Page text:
“This is such a stock, boring answer but I tend to NOT define us. I leave that to you. … To me, it’s all just music.”
That’s easy for guitarist and producer Derek Miller to say, because Sleigh Bells is not an easy band to define. If you like your electric guitar riffs extra crunchy, you’re going to like what Miller is laying down at the band’s show Tuesday night at the IMU Main Lounge in Iowa City. But if you like the sugary sweet vocals of singer Alexis Krauss, you’ll also be happy. They’ve been called anything from dance-punk to noise-pop. If it was up to Miller, you’d just call it Sleigh Bells.
“We tour with so many musicians and so many DJs and producers in many different genres, and what we all have in common is that we have no respect for genre,” Miller says by phone during a recent tour stop in Park City, Utah. “People are just mixing everything together, because everything’s available now.”
Miller, a Florida native who played in the hardcore band Poison the Well in his late teens and early 20s, hooked up in Brooklyn in 2008 with Krauss, a one-time teen pop singer who was working as a teacher at the time. One might think the melding of hardcore and teen pop might be difficult, but Miller says it is the most natural marriage in the world.
“I love Top 40 as much as I love hardcore,” says Miller, who cited other influences as diverse as ’80s icon Cyndi Lauper, ’90s alternatives the Sundays and The Cranberries, and obscure German metal band Acme and their 2000 album, “ … To Reduce the Choir to One Soloist.”
“For me, it all has to go into the pot,” Miller says. “I’m not saying we have some special, unique sound, but I’m surprised that there aren’t more people combining those elements.”
Also, Miller is the band’s main lyricist, but Krauss always has her hands in the mix, especially if “there’s something she just doesn’t like or if I write just a straight-up bad lyric, which happens often,” Miller says. “I really trust her to amend them.” While Miller insists that he’s invested in his band’s words and they’re not phoned in, he compares the lyrics and Krauss’ vocals to My Bloody Valentine’s 1991 shoegaze masterpiece “Loveless,” where the vocals are just another part of the rich, sonic landscape.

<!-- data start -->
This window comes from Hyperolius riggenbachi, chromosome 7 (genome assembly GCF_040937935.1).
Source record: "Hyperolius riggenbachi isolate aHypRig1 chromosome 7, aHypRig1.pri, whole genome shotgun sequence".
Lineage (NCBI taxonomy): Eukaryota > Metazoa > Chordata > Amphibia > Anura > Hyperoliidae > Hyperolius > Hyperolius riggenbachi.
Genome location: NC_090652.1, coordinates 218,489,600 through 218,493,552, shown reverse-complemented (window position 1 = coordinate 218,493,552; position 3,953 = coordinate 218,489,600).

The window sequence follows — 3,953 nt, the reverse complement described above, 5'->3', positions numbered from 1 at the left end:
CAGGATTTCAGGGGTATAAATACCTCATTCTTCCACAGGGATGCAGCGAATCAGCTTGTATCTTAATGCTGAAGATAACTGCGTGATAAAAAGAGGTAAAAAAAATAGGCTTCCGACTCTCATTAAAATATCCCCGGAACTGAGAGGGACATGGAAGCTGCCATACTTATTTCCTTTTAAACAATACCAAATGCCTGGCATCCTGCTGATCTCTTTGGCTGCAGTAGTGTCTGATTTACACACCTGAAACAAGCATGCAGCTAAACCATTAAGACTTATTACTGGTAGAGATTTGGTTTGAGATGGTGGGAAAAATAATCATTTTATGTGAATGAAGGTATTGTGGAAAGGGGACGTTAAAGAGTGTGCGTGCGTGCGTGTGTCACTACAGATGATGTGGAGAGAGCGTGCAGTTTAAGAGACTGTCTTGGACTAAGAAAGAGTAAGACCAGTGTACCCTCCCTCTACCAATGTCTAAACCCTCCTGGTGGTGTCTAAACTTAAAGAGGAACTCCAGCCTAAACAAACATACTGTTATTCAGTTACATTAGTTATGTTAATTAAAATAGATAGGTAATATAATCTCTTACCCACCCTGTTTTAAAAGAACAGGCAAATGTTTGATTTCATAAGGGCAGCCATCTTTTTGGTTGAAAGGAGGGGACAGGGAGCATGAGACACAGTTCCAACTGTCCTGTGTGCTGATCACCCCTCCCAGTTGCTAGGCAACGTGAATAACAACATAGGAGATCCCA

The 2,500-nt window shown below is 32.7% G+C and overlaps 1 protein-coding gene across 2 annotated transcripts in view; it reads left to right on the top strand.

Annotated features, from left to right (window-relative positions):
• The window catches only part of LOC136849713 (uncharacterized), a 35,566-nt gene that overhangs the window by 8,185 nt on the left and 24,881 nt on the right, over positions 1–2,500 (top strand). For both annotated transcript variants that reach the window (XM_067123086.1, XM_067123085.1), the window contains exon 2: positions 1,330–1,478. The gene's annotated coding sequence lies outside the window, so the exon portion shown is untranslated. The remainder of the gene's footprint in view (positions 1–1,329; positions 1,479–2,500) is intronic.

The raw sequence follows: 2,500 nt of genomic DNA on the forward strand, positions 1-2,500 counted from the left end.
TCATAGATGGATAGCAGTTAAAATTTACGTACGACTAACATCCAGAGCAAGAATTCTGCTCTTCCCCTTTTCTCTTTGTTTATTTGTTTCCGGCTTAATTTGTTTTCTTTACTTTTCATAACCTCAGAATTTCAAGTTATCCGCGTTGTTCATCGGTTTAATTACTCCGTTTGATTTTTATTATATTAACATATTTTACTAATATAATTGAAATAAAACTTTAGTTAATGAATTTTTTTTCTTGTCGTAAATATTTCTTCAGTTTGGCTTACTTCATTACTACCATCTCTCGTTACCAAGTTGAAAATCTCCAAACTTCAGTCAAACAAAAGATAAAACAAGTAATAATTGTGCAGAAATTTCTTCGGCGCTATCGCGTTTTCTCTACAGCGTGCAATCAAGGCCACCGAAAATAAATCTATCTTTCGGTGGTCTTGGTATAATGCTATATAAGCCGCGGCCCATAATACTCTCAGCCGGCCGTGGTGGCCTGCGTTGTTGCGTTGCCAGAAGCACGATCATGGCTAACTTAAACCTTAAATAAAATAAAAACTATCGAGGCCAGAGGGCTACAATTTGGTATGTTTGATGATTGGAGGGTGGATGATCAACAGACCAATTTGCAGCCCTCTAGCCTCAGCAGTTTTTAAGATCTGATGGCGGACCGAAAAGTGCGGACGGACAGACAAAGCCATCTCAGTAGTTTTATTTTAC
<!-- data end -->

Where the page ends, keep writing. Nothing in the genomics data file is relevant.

”I don’t mind people approaching our records from an abstract angle, just not needing to know exactly what’s being said,” Miller says, adding that for the people who want to dive into the lyrics, they’re readily available to devour. “I hope it works on both levels.”
The band has hit its musical stride with its latest album, “Reign of Terror,” which was released Feb. 21 and highlighted by a performance on “Saturday Night Live.” The band gave up its slot at last summer’s Lollapalooza festival in Chicago to finish the album, and while the band’s breakthrough album, 2010s “Treats,” was truly a studio effort, using a lot of noisy production techniques and a variety of samples, the extensive touring on that album put the guitar back in Miller’s hands on a nightly basis and he found inspiration in his Jackson Soloist model electric guitar.
The Def Leppard-inspired guitar riffs made “Reign of Terror” much more cohesive sonically than “Treats,” but Miller says he’s already moving on from that sound. The new record gave him the chance to deal with a lot of personal turmoil, including the death of his father as well as his mother’s illness.
“The new stuff is more varied and it’s not quite as claustrophobic,” Miller says. “You know, I love it to death, but (“Reign of Terror”) is a very depressed record. I was working through some very difficult stuff and a lot of that ended up on the record. You know, I feel like I worked through it and I got a lot of it off my chest. So I feel free to move on and that’s what I’m doing.”
Miller is excited about the band’s upcoming leg of the tour, saying the Midwest is “by far my favorite region to play.” The band has recently played a big show in New York, but said the major metropolitan areas like that and San Francisco get lots of shows that the smaller markets don’t always get to see. But the college campuses of the Midwest are always eager.
“They’re not as spoiled, you know?” Miller said. “The energy is noticeably higher. Just makes it more fun for us, really. It’s pretty simple.”
Sleigh Bells is a studio band first, Miller admits (“I’m more comfortable in the studio where I can control every variable. I’m uptight about music, especially when I’m making Sleigh Bells records. I care. I’m invested. This is my life. I’m very detail oriented.”), but when he hits the stage with Krauss, it becomes about one thing: the age-old drive for a good time.
”We’re not a big five-piece rock band,” he says. “You know, we have a bunch of lights and a bunch of cabinets, and Alexis and I run around just trying to hype the crowd. That’s our job. It’s fun.”
— Sam Paxton